Under Mr. Xi, however, they may endure, as his administration oversees "a steady move toward greater and greater control, with just occasional slips back in a loosening direction," said Jeff Wasserstrom, a specialist in modern Chinese history at University of California, Irvine.

"Each time special steps are taken to rein in civil society activity, sweep the Internet clean of material the government doesn't like and so on, things get more controlled than they were the last time around, and we are seeing this with the 19th Party Congress."

The degree of control the party is exerting also offers a window into the dislocations Mr. Xi has introduced.

Chinese President Xi Jinping arrives for a news conference in Xiamen, China, on Sept. 5, 2017.

"It shows the extent to which the party is nervous," said John Burns, an expert on Chinese politics who is an honorary professor at the University of Hong Kong.

Mr. Xi has made an anti-corruption campaign a hallmark of his leadership, busting old conventions that immunized his predecessors from close inspection of their financial gains. In the past five years, state media have said, 1.2 million people have been disciplined by the Central Commission for Discipline Inspection, the country's chief graft-busting organization.

Among them are powerful figures who constitute a potential threat ahead of an event intended to solidify Mr. Xi's political position.

The Chinese President has "made enemies. Think of all the people that have been arrested, all the networks that have been disrupted. He is a disruptor," Prof. Burns said.

Chinese authorities have been particularly vigilant about large gatherings that might provide a stage for complaints or unrest to spread. Previously planned academic meetings on political subjects have been cancelled. The same logic, observers believe, likely applies to the Turpan cockfighting ban: Authorities are limiting opportunities for people to come together in large numbers.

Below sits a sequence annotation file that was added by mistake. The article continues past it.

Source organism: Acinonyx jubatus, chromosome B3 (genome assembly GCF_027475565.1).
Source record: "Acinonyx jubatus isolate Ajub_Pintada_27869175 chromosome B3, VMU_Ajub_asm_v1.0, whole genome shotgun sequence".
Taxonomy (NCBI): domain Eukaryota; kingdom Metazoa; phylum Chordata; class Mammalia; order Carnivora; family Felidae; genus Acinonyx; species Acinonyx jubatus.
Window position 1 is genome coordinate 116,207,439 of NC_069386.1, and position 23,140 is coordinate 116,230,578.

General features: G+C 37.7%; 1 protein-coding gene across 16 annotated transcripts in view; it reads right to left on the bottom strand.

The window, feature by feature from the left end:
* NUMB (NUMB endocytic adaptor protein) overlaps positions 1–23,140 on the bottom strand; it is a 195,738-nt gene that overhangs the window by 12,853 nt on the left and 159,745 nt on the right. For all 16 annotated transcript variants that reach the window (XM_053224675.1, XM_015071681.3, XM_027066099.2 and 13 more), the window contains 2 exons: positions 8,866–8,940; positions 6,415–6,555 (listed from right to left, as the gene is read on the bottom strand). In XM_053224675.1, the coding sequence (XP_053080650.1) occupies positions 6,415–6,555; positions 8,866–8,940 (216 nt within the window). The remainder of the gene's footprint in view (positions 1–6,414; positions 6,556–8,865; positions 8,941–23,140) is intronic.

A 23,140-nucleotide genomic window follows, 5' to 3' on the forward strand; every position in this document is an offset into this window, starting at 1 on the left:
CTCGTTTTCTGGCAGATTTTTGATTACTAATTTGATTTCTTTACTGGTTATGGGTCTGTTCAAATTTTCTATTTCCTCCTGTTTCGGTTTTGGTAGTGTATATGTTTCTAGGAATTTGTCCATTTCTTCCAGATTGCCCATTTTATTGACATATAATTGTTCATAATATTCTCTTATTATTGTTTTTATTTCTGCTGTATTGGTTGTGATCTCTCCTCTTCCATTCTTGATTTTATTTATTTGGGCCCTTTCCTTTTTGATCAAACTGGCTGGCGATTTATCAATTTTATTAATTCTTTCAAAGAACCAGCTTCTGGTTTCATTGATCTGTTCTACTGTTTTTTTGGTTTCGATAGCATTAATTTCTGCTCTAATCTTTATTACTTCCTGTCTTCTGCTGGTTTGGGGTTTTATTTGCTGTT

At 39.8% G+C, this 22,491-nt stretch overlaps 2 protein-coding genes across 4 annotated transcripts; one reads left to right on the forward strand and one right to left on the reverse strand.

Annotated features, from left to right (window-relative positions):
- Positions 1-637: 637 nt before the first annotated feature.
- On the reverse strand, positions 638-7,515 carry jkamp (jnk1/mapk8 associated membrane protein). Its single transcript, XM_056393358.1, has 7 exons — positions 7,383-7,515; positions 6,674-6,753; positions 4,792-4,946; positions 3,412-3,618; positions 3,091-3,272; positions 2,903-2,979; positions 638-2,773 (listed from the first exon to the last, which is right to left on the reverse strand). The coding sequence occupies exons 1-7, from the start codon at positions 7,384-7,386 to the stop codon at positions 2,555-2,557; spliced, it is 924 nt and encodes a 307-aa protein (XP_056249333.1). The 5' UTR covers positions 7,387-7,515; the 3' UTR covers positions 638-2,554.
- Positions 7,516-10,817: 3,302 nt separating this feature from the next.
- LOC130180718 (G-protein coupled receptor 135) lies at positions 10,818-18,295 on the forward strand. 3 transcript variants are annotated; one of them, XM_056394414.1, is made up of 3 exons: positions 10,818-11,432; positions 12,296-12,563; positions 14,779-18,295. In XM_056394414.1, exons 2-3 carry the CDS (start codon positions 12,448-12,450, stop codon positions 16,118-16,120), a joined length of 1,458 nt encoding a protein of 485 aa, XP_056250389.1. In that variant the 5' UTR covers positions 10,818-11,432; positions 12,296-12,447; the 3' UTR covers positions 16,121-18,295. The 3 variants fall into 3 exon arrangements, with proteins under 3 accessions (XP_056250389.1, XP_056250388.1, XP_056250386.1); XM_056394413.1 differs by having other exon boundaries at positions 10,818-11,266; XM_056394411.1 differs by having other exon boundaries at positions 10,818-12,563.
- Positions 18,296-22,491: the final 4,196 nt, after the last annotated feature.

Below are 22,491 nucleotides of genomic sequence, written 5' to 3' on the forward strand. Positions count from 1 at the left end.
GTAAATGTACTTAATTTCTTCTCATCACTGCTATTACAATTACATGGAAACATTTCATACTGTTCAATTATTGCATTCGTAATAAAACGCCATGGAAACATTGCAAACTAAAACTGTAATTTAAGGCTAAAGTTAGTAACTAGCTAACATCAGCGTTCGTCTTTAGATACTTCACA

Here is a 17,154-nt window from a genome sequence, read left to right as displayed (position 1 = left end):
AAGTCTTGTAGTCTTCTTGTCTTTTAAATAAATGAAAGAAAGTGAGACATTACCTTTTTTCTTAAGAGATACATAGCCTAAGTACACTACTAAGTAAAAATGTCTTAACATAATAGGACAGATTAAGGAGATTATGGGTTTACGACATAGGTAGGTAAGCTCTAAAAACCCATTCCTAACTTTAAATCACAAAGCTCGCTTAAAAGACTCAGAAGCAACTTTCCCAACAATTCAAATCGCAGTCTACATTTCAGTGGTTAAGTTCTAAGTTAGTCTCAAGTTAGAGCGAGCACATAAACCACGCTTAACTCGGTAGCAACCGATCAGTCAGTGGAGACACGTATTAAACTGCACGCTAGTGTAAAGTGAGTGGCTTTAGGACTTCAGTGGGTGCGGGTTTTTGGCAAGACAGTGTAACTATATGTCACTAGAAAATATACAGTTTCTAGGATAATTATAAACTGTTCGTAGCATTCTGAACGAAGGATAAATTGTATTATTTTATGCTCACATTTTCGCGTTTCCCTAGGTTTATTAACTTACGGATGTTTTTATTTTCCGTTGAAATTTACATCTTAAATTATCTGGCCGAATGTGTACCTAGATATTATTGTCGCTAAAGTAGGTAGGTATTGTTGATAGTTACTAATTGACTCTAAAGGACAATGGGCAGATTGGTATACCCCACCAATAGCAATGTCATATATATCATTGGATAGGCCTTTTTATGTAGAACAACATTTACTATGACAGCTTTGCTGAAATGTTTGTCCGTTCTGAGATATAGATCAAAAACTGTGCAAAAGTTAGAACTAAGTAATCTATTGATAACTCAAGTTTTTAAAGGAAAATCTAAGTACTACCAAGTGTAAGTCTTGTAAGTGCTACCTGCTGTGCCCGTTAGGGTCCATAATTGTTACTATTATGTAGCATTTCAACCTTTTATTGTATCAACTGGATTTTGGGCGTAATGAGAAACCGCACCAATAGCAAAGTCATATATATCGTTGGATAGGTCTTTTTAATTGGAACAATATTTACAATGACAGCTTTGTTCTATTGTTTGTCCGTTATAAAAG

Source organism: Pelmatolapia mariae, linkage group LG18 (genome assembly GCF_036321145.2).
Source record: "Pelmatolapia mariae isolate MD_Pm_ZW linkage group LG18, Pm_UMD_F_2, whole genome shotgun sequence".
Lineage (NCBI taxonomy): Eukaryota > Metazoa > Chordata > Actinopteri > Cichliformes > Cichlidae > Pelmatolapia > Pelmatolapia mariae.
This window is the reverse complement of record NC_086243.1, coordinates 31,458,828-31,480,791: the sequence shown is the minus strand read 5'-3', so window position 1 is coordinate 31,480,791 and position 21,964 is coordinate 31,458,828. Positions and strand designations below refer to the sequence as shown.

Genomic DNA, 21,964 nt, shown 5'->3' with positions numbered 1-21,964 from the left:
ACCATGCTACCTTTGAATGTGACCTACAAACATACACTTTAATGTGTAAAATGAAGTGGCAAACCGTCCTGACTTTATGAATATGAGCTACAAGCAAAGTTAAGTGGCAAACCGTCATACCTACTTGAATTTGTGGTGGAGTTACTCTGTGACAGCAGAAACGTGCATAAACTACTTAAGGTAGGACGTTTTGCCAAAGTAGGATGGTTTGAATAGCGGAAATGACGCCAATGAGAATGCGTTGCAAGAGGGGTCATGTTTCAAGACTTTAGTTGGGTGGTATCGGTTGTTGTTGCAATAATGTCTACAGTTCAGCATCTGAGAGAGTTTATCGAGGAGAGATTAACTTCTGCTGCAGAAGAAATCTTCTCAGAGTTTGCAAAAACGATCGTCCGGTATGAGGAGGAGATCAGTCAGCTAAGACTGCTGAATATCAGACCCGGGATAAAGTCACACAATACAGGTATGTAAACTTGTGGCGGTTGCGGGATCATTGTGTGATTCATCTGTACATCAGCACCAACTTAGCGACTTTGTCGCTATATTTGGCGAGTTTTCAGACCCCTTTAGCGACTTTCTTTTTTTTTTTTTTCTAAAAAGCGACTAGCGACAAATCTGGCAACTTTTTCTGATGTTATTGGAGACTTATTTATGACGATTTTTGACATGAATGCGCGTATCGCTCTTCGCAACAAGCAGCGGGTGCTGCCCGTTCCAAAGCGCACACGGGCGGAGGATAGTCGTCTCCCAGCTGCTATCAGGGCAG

A list of rules posted at the cockfighting arena already forbids "any openly expressed opinions and activities that endanger the community order, social stability and national unity."

But Xinjiang has also seen some of the strictest measures ahead of the party congress. The region's largely Muslim Uyghur population has been blamed for terrorist attacks and religious radicalization in recent years. China has responded with "strike hard" campaigns to eradicate extremism and has this year placed thousands of people in coercive political re-education centres.

In recent weeks, those measures have taken on new urgency. In most of China, the first week in October is "Golden Week," a holiday to celebrate the country's National Day and Mid-Autumn Festival. But Golden Week was abruptly called off in Xinjiang this year, with civil servants ordered back to work and students directed back to class.

Local authorities have also introduced new measures of control, including a five-family system where households are made responsible for one another's conduct, Radio Free Asia reported.

The crackdown has come under the leadership of Chen Quanguo, the Xinjiang party secretary widely expected to be in line for a Politburo seat during the party congress.

"By emphasizing iron-fisted stability through draconian measures and promoting unwavering loyalty to President Xi Jinping, political leaders in the region might be trying to ingratiate themselves with Xi," said William Nee, China researcher for Amnesty International.

But, he added, harsh tactics in Xinjiang "seem to be much more permanent in nature," suggesting they will endure past October.

"The 19th Party Congress provides a great excuse to introduce even more coercive measures," Mr. Nee said.